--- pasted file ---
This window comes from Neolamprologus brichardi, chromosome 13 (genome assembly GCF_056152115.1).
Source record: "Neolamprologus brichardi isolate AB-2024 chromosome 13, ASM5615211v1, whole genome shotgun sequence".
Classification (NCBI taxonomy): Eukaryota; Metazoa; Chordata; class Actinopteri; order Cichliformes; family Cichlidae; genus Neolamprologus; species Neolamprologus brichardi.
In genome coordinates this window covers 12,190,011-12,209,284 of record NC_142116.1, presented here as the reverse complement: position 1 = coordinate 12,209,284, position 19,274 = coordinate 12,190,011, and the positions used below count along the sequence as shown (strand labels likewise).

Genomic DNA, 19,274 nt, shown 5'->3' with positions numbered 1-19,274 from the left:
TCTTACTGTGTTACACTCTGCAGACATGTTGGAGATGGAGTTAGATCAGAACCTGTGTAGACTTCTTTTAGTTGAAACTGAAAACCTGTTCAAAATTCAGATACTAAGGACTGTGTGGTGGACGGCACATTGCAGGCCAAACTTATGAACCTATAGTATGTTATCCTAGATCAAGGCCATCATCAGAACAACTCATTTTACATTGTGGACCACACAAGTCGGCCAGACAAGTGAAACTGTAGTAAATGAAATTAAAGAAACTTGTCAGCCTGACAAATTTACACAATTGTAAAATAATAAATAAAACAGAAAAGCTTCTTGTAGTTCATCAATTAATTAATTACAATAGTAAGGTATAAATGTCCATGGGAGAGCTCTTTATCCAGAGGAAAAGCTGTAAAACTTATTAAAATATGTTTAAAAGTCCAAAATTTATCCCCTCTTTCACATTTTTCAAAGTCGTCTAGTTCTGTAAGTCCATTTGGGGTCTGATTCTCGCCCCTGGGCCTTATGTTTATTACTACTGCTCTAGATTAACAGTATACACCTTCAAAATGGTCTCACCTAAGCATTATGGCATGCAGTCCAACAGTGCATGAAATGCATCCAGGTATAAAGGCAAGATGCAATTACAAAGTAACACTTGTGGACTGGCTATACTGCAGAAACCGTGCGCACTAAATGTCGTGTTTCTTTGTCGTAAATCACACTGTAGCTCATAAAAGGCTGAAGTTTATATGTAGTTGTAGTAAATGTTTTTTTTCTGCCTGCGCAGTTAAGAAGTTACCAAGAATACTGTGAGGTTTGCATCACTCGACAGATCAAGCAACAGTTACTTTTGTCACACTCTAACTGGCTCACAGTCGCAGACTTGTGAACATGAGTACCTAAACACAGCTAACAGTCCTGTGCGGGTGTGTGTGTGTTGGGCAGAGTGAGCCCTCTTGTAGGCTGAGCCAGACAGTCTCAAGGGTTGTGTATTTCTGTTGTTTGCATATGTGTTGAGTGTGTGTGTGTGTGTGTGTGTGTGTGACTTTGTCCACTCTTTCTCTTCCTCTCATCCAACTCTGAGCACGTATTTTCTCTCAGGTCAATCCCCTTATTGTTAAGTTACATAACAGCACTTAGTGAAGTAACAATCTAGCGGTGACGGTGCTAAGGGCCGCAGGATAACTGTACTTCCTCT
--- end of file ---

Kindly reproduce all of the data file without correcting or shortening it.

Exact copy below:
This window comes from Neolamprologus brichardi, chromosome 13 (genome assembly GCF_056152115.1).
Source record: "Neolamprologus brichardi isolate AB-2024 chromosome 13, ASM5615211v1, whole genome shotgun sequence".
Classification (NCBI taxonomy): Eukaryota; Metazoa; Chordata; class Actinopteri; order Cichliformes; family Cichlidae; genus Neolamprologus; species Neolamprologus brichardi.
In genome coordinates this window covers 12,190,011-12,209,284 of record NC_142116.1, presented here as the reverse complement: position 1 = coordinate 12,209,284, position 19,274 = coordinate 12,190,011, and the positions used below count along the sequence as shown (strand labels likewise).

Genomic DNA, 19,274 nt, shown 5'->3' with positions numbered 1-19,274 from the left:
TCTTACTGTGTTACACTCTGCAGACATGTTGGAGATGGAGTTAGATCAGAACCTGTGTAGACTTCTTTTAGTTGAAACTGAAAACCTGTTCAAAATTCAGATACTAAGGACTGTGTGGTGGACGGCACATTGCAGGCCAAACTTATGAACCTATAGTATGTTATCCTAGATCAAGGCCATCATCAGAACAACTCATTTTACATTGTGGACCACACAAGTCGGCCAGACAAGTGAAACTGTAGTAAATGAAATTAAAGAAACTTGTCAGCCTGACAAATTTACACAATTGTAAAATAATAAATAAAACAGAAAAGCTTCTTGTAGTTCATCAATTAATTAATTACAATAGTAAGGTATAAATGTCCATGGGAGAGCTCTTTATCCAGAGGAAAAGCTGTAAAACTTATTAAAATATGTTTAAAAGTCCAAAATTTATCCCCTCTTTCACATTTTTCAAAGTCGTCTAGTTCTGTAAGTCCATTTGGGGTCTGATTCTCGCCCCTGGGCCTTATGTTTATTACTACTGCTCTAGATTAACAGTATACACCTTCAAAATGGTCTCACCTAAGCATTATGGCATGCAGTCCAACAGTGCATGAAATGCATCCAGGTATAAAGGCAAGATGCAATTACAAAGTAACACTTGTGGACTGGCTATACTGCAGAAACCGTGCGCACTAAATGTCGTGTTTCTTTGTCGTAAATCACACTGTAGCTCATAAAAGGCTGAAGTTTATATGTAGTTGTAGTAAATGTTTTTTTTCTGCCTGCGCAGTTAAGAAGTTACCAAGAATACTGTGAGGTTTGCATCACTCGACAGATCAAGCAACAGTTACTTTTGTCACACTCTAACTGGCTCACAGTCGCAGACTTGTGAACATGAGTACCTAAACACAGCTAACAGTCCTGTGCGGGTGTGTGTGTGTTGGGCAGAGTGAGCCCTCTTGTAGGCTGAGCCAGACAGTCTCAAGGGTTGTGTATTTCTGTTGTTTGCATATGTGTTGAGTGTGTGTGTGTGTGTGTGTGTGTGTGACTTTGTCCACTCTTTCTCTTCCTCTCATCCAACTCTGAGCACGTATTTTCTCTCAGGTCAATCCCCTTATTGTTAAGTTACATAACAGCACTTAGTGAAGTAACAATCTAGCGGTGACGGTGCTAAGGGCCGCAGGATAACTGTACTTCCTCT